This weekend was a huge treat for our family. Ray’s company had a retreat for their board members, physician leaders and managment leaders at Ihilani, a beautiful resort on the leeward coast.
My highest hopes were for two consecutive nights of sleep in a bed! (Usually I sleep on a futon on the floor next to Abbie’s bed.) Well, I did enjoy the comfy king bed, lots of pillows, and QUIET. But, God had much, MUCH more in store for me.
Last month, while flying to Chicago, I read an article about a new brain imaging technique called Diffusion Tensor Imaging (DTI). The unique thing about DTI is that it produces images of the white matter of the brain, which have never been available before. In reading the article I was sure that only top-flight research centers would have this technology.
I did not know that Ray’s company has a joint venture with an imaging company, whose owner was at the retreat to give some presentations. I missed those, but was fortunate to run into him at the pool. I asked him if he’d heard of DTI, and if anyone in Hawaii was doing it. He grinned and said, “We just started using it for a large study that the University is doing. Call me next week and we’ll run Abbie through.”
Just like that.
All I’d wanted to know is if anyone had it, and now we are going to be able to do it very soon with Abbie! We will be able to see exactly where her areas of injury are in the white matter, but even more intriguing to me, DTI can perform “tractography” within white matter, which means it can follow one fiber its entire length. This will let us see which parts of Abbie’s brain are connected. The picture below is a tractographic study.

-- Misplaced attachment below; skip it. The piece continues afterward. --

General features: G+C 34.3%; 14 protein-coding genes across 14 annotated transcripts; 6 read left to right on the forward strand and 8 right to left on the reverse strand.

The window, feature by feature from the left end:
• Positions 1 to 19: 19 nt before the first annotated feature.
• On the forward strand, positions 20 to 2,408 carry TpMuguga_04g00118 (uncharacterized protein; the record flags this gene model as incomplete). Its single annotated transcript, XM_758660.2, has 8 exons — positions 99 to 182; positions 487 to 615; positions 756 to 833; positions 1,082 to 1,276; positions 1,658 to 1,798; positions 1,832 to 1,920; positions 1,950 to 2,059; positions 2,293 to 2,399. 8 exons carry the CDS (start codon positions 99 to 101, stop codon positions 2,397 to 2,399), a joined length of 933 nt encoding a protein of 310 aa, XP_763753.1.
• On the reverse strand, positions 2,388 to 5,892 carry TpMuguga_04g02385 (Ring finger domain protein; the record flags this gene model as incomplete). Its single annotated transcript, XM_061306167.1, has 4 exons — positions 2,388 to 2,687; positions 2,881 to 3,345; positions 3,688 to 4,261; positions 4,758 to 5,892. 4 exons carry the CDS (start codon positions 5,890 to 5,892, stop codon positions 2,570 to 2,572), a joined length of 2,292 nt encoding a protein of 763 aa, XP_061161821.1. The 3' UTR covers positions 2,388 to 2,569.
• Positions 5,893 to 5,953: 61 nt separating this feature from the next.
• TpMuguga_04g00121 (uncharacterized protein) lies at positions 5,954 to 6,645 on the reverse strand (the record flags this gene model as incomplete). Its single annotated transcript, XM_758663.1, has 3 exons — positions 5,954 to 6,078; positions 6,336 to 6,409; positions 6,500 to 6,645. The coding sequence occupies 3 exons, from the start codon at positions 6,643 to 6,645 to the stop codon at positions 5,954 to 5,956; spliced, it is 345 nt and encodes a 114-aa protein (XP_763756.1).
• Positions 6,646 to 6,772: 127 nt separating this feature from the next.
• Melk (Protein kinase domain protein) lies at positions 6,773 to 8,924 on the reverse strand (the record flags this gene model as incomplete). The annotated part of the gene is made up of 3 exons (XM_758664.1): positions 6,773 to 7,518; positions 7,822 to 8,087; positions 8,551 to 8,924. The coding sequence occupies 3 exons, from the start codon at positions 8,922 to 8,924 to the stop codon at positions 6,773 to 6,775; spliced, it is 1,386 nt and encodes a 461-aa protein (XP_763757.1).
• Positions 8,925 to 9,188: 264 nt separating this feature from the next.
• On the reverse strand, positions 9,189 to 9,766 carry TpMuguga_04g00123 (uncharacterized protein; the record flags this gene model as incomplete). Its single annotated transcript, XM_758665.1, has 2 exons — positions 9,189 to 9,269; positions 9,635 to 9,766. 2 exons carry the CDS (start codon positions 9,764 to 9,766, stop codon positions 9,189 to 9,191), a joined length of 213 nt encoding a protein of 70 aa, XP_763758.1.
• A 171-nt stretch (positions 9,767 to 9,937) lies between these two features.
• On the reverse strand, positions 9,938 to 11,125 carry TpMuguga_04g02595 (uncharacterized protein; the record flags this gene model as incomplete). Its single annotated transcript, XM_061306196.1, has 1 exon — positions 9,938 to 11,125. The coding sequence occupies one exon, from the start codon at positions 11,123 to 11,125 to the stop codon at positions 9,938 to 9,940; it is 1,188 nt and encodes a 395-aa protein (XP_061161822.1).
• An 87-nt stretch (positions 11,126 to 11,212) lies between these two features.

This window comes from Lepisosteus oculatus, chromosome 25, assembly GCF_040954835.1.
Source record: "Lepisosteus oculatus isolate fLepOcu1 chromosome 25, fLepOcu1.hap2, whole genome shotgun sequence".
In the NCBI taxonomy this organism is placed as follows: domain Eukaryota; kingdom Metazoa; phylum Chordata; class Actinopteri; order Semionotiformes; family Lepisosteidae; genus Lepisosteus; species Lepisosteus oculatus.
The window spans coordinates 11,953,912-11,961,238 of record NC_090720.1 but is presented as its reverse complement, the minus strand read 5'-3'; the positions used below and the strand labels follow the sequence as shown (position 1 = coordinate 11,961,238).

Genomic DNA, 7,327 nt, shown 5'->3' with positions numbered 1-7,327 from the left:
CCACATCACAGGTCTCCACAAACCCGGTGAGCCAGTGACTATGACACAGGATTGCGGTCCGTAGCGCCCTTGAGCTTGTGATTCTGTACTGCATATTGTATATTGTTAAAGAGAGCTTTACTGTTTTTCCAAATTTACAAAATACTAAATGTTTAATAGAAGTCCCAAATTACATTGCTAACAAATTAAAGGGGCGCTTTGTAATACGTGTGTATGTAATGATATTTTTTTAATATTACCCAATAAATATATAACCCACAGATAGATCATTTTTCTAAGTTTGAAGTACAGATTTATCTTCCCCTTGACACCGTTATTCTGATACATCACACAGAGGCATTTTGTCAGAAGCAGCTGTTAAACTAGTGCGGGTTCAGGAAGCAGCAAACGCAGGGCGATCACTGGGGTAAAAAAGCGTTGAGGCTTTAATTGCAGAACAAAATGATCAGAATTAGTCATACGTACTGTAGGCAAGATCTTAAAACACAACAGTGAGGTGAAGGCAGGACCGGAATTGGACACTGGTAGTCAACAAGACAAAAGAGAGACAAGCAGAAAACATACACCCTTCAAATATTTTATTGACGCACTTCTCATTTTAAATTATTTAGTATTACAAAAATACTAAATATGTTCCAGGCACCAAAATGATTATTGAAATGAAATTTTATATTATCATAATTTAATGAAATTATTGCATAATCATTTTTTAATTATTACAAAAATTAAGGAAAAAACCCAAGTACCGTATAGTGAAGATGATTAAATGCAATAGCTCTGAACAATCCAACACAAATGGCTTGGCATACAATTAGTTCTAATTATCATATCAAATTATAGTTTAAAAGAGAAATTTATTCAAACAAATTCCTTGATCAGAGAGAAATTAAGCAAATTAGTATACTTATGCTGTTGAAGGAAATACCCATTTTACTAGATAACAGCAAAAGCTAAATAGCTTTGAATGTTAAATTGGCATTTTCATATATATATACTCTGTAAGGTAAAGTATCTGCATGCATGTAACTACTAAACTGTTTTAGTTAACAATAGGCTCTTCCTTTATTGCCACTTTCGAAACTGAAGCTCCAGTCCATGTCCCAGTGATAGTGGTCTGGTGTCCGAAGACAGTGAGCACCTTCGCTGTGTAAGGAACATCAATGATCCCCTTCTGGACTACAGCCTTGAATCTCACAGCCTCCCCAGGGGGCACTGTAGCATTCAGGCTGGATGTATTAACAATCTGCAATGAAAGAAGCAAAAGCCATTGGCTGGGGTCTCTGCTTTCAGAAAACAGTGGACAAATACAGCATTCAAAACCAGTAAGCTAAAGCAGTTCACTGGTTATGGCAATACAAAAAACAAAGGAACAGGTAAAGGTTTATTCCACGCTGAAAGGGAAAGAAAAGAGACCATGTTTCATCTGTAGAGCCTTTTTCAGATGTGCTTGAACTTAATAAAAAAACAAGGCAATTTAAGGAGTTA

Also attending the conference was a pediatric neurologist I’ve heard great things about. I felt as if I were stalking him the entire weekend, but finally got a few minutes to talk with him today. In that brief time he introducing an entirely new idea about Abbie.
He’s found that with the CP kids he treats, often, putting them on anti-spasticity drugs reveals an additional challenge they are facing, dystonia. He defined this as when both oppositional muscles fire at the same time, instead of one contracting and one loosening to let the body move. So, instead of fluid movement produced by teamwork, the body is locked as the muscles fight each other. I had never, ever considered that Abbie may be dealing this. He said there are medications that are effective in helping this, so more time at PubMed is in my immediate future. (For my fellow Brain Geeks, the drug he likes is an anticholinergic called Artane.)
When speaking to the group today, Ray said that the weekend was successful if we all laughed a little, cried a little, and learned a little. Watching a DVD of a little boy laughing after his cochlear implants were turned on for the first time brought tears and laughter simultaneously. A widow sharing the story of her critically-ill husband wanting to die in the sunshine, and the staff finding a way to allow that to happen reminded me that our most profound legacies may come through what initially looks like defeat. The hospital is now designing a healing garden in his honor, that will allow so many more patients to feel the sun on their skin when they need it the most.
On Friday I was excited to spend time with my husband, getting a glimpse of his world. On Sunday I am typing this overwhelmed at the veracity of God’s Word and His faithfulness to it. With so many things lately, we are receiving more than we ever could have thought or known to pray for.
“Before they call, I will answer, while they are still speaking, I will hear.” — Isaiah 65:24